This tag is for questions concerning the written representation of the English language, especially spelling and word breaks (including hyphenation).

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10
votes
2answers
6k views

“Draught” or “draft”

I'm referring to the term used to describe the vertical distance between a ship's keel and the waterline. Which is the correct spelling: draught or draft? If either is correct, under which conditions ...
10
votes
3answers
758 views

Is 'compatriate' really an English word?

I recently saw the word 'compatriate' used in a newspaper article. Upon looking it up, suspecting a typo (or even an eggcorn: it is easy to see how compatriot would be mixed-up with expatriate etc.), ...
10
votes
6answers
33k views

“Smooths” versus “Smoothes”

I am interested in the rapid rise (since about 1993) in frequency of the spelling smoothes as against smooths. An Ngram Viewer graph tracking the frequency of usage of the two words from 1800 to ...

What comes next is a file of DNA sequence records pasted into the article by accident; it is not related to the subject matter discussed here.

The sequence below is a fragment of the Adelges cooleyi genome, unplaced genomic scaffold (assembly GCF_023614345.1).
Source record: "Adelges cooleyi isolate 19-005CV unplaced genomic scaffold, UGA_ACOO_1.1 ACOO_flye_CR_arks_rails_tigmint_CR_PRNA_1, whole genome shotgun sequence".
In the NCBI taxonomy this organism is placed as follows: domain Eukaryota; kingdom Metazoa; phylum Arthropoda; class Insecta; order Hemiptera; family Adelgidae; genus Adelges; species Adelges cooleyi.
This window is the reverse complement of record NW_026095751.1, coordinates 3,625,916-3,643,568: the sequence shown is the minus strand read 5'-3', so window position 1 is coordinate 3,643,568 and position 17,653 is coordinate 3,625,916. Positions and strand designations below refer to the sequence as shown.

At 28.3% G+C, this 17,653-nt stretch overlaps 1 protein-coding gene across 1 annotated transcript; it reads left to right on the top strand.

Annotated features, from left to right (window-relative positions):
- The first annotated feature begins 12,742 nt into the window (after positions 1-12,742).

10
votes
2answers
246 views

Usage of “brook” to mean “burp”?

Has anyone ever come across ?brook (not too sure about spelling) used instead of burp? I brooked/I burped. Was that you brooking/burping? It may be derived from Scottish Gaelic.
10
votes
3answers
30k views

How do you spell wifi / Wi-Fi / WiFi? [closed]

This is probably related to whether one should capitalize Internet or not. I am looking for the correct spelling of wifi when referring to a wireless connection to the Internet. I want to tell the ...
10
votes
1answer
8k views

When should a singular word ending in “y” end in “ies” plurally?

Words like "sky" and "money" have "ies" as a plural suffix (i.e. "skies" and "monies") but other words like "monkey" and "Emmy" do not ("monkeys" and "Emmys"). Is there a rule dictating the use of ...
10
votes
3answers
10k views

“Practise” vs. “practice”

As an Australian, I like to follow British forms of words such as license/licence and practise/practice. I have no problem with licence the noun and license the verb, but I find it hard to keep ...
10
votes
2answers
4k views

Why is “gauge” spelled with a 'u'?